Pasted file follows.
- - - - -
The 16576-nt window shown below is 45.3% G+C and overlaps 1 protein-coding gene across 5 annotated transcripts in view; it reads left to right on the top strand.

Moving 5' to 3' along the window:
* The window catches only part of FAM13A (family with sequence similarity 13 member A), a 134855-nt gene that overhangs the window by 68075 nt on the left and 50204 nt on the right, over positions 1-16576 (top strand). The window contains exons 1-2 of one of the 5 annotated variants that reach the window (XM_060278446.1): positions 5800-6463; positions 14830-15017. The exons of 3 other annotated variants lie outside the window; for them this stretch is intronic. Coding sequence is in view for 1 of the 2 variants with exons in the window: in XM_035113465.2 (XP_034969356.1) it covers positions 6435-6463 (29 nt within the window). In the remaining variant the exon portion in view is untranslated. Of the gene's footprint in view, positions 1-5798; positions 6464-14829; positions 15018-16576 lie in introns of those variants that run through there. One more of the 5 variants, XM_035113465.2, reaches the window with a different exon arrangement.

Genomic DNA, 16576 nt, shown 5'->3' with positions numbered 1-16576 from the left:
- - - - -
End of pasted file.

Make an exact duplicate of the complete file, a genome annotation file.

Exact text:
The 16576-nt window shown below is 45.3% G+C and overlaps 1 protein-coding gene across 5 annotated transcripts in view; it reads left to right on the top strand.

Moving 5' to 3' along the window:
* The window catches only part of FAM13A (family with sequence similarity 13 member A), a 134855-nt gene that overhangs the window by 68075 nt on the left and 50204 nt on the right, over positions 1-16576 (top strand). The window contains exons 1-2 of one of the 5 annotated variants that reach the window (XM_060278446.1): positions 5800-6463; positions 14830-15017. The exons of 3 other annotated variants lie outside the window; for them this stretch is intronic. Coding sequence is in view for 1 of the 2 variants with exons in the window: in XM_035113465.2 (XP_034969356.1) it covers positions 6435-6463 (29 nt within the window). In the remaining variant the exon portion in view is untranslated. Of the gene's footprint in view, positions 1-5798; positions 6464-14829; positions 15018-16576 lie in introns of those variants that run through there. One more of the 5 variants, XM_035113465.2, reaches the window with a different exon arrangement.

Genomic DNA, 16576 nt, shown 5'->3' with positions numbered 1-16576 from the left: